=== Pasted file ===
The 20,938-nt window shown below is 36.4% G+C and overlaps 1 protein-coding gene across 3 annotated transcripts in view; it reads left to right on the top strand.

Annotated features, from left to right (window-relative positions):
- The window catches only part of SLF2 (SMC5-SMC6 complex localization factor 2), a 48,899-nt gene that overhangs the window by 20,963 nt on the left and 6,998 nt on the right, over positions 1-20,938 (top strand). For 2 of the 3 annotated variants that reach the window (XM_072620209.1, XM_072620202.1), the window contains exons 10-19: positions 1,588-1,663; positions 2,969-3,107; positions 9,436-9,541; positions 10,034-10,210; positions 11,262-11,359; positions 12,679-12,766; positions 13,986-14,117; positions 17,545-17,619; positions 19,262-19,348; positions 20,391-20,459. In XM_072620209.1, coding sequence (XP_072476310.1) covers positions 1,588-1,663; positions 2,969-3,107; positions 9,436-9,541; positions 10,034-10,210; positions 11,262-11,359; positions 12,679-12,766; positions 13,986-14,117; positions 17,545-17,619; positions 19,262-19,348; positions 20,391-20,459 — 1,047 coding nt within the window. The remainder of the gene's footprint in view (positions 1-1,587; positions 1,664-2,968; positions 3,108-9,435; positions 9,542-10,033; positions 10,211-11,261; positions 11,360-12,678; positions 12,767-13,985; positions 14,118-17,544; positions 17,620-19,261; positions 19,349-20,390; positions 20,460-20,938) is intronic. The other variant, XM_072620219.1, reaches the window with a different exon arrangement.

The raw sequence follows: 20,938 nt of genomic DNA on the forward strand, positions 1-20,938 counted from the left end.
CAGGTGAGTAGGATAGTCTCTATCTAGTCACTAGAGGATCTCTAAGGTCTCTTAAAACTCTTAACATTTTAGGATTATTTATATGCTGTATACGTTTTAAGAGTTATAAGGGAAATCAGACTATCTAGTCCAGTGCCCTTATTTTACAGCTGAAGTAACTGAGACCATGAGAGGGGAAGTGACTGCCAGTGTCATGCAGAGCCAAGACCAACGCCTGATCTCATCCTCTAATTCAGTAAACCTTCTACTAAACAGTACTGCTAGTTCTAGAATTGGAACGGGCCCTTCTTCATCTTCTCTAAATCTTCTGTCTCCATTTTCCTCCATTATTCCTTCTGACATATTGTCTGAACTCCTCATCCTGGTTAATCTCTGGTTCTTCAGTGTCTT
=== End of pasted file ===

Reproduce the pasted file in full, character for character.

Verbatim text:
The 20,938-nt window shown below is 36.4% G+C and overlaps 1 protein-coding gene across 3 annotated transcripts in view; it reads left to right on the top strand.

Annotated features, from left to right (window-relative positions):
- The window catches only part of SLF2 (SMC5-SMC6 complex localization factor 2), a 48,899-nt gene that overhangs the window by 20,963 nt on the left and 6,998 nt on the right, over positions 1-20,938 (top strand). For 2 of the 3 annotated variants that reach the window (XM_072620209.1, XM_072620202.1), the window contains exons 10-19: positions 1,588-1,663; positions 2,969-3,107; positions 9,436-9,541; positions 10,034-10,210; positions 11,262-11,359; positions 12,679-12,766; positions 13,986-14,117; positions 17,545-17,619; positions 19,262-19,348; positions 20,391-20,459. In XM_072620209.1, coding sequence (XP_072476310.1) covers positions 1,588-1,663; positions 2,969-3,107; positions 9,436-9,541; positions 10,034-10,210; positions 11,262-11,359; positions 12,679-12,766; positions 13,986-14,117; positions 17,545-17,619; positions 19,262-19,348; positions 20,391-20,459 — 1,047 coding nt within the window. The remainder of the gene's footprint in view (positions 1-1,587; positions 1,664-2,968; positions 3,108-9,435; positions 9,542-10,033; positions 10,211-11,261; positions 11,360-12,678; positions 12,767-13,985; positions 14,118-17,544; positions 17,620-19,261; positions 19,349-20,390; positions 20,460-20,938) is intronic. The other variant, XM_072620219.1, reaches the window with a different exon arrangement.

The raw sequence follows: 20,938 nt of genomic DNA on the forward strand, positions 1-20,938 counted from the left end.
CAGGTGAGTAGGATAGTCTCTATCTAGTCACTAGAGGATCTCTAAGGTCTCTTAAAACTCTTAACATTTTAGGATTATTTATATGCTGTATACGTTTTAAGAGTTATAAGGGAAATCAGACTATCTAGTCCAGTGCCCTTATTTTACAGCTGAAGTAACTGAGACCATGAGAGGGGAAGTGACTGCCAGTGTCATGCAGAGCCAAGACCAACGCCTGATCTCATCCTCTAATTCAGTAAACCTTCTACTAAACAGTACTGCTAGTTCTAGAATTGGAACGGGCCCTTCTTCATCTTCTCTAAATCTTCTGTCTCCATTTTCCTCCATTATTCCTTCTGACATATTGTCTGAACTCCTCATCCTGGTTAATCTCTGGTTCTTCAGTGTCTT